A sorting system requires a threshold value for lightness (or pH) above which (or below which for pH) the meat is considered to potentially be PSE. Researchers have used threshold L* values ranging from 51 to 54 for identifying PSE meat. Our laboratory routinely uses a Minolta lightness (L*) value of 53 as this threshold for turkey breast meat. This value was specifically selected because it was repeatedly the lower limit of lightness measurements obtained from several groups of pale fillets. It was also the L* lightness value that corresponded with impaired water holding capacity (Owens et al., 2000a). We recently used this threshold to estimate the incidence of PSE in a commercial turkey plant (Figure 1). Even though the lightness of the meat in a slaughter plant can vary somewhat with flock and season, such a threshold can be a useful tool in monitoring the PSE incidence in a commercial plant.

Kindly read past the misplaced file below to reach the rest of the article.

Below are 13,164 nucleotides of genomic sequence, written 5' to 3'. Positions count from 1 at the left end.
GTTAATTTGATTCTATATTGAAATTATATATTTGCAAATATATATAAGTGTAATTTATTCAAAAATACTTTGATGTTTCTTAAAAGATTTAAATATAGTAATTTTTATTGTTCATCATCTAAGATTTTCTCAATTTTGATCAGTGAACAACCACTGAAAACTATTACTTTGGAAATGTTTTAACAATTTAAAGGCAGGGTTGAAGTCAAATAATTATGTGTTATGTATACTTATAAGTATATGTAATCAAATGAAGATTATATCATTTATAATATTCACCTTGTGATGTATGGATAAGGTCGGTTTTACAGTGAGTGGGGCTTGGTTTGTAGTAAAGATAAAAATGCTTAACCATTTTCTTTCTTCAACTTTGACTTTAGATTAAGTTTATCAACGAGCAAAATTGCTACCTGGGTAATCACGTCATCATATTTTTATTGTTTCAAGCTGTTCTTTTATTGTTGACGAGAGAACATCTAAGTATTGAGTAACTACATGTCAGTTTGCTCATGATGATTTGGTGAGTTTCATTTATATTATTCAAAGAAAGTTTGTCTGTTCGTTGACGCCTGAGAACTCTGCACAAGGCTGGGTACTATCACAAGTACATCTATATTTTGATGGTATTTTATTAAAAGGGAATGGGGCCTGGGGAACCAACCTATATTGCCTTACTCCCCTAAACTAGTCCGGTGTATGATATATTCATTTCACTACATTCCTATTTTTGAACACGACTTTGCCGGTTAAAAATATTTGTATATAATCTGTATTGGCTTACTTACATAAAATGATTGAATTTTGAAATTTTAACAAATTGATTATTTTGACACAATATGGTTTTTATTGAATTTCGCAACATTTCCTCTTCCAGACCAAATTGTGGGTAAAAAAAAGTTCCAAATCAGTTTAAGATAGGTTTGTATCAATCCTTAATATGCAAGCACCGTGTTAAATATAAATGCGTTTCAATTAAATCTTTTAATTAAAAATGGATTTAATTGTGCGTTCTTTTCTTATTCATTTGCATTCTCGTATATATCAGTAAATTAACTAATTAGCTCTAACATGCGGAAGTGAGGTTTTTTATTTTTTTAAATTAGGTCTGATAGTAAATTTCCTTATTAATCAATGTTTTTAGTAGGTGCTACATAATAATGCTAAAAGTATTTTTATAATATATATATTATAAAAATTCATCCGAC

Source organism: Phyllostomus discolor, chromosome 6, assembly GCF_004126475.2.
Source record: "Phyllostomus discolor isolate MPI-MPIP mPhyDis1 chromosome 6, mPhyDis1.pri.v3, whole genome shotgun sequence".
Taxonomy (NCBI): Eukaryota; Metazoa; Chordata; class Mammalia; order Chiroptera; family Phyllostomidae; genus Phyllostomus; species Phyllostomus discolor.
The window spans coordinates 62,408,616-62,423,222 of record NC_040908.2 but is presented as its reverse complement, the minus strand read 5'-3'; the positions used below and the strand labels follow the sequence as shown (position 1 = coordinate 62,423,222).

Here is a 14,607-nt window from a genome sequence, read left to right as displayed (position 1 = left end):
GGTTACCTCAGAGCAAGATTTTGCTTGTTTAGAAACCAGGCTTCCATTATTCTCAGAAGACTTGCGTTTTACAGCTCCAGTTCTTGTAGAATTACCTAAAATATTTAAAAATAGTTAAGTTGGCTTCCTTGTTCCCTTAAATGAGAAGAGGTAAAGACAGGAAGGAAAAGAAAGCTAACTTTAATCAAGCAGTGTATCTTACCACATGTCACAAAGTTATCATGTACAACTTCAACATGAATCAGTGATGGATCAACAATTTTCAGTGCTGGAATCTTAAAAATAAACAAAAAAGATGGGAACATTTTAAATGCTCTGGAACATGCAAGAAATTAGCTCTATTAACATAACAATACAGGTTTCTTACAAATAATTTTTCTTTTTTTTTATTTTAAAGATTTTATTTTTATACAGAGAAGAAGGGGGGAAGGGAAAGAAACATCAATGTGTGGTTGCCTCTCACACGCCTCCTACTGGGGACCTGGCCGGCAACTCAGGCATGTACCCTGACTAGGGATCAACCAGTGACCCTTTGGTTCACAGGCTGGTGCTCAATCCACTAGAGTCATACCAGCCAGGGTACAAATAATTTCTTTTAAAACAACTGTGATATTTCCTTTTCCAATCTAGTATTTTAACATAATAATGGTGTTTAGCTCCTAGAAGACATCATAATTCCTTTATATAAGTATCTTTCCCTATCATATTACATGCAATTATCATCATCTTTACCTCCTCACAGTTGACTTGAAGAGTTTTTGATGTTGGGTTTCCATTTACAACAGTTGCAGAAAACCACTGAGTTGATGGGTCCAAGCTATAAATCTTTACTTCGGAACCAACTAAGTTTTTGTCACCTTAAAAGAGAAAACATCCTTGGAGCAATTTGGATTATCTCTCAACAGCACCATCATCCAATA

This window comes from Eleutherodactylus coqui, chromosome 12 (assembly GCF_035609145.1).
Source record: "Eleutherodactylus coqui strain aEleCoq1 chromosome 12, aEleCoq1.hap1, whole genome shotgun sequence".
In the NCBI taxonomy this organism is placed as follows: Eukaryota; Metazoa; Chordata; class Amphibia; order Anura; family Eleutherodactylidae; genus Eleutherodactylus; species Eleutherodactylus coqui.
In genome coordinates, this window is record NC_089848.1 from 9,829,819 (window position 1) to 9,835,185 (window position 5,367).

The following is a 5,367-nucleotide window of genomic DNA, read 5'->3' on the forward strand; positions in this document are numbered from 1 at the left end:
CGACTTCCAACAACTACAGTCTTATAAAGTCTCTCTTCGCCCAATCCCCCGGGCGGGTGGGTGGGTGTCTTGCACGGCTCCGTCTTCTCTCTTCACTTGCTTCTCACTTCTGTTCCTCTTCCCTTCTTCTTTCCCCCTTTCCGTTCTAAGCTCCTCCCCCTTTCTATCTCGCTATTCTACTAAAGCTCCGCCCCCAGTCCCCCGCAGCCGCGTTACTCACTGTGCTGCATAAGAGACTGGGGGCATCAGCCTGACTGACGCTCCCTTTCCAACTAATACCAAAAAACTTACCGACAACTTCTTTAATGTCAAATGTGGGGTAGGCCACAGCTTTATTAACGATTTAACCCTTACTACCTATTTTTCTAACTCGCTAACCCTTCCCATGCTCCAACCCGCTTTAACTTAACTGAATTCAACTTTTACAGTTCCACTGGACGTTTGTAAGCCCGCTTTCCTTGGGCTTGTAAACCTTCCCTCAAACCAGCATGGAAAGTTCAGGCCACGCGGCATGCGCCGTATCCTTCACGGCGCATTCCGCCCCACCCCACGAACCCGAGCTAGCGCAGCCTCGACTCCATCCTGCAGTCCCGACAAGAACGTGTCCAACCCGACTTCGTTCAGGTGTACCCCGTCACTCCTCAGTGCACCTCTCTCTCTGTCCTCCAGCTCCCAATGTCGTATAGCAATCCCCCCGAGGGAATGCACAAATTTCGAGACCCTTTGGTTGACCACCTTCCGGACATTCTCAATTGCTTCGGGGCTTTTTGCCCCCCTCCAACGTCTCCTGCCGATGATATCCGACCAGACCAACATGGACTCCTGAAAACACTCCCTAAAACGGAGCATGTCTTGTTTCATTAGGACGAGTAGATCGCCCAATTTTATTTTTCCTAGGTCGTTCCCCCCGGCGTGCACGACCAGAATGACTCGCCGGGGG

The future has both long and short-term strategies for the problem of stress susceptibility and PSE poultry meat. Genetic typing, screening tests and selective breeding are all possibilities but are many years away. The number of parameters needing to be addressed in this research is enormous and will require more research. Environmental stress is a set of issues the industry can address now and should already be addressing for reasons of health, feed conversion, and growth. F
inally, in the absence of a selective breeding program and in the inevitability of environmental extremes, the industry will continue to see PSE meat in processing plants. Better characterization of the meat and control of its flow/distribution among products will reduce the effect of this defective meat.
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From Proceedings of the "Midwest Poultry Federation Convention", St. Paul, Minnesota, U.S.A.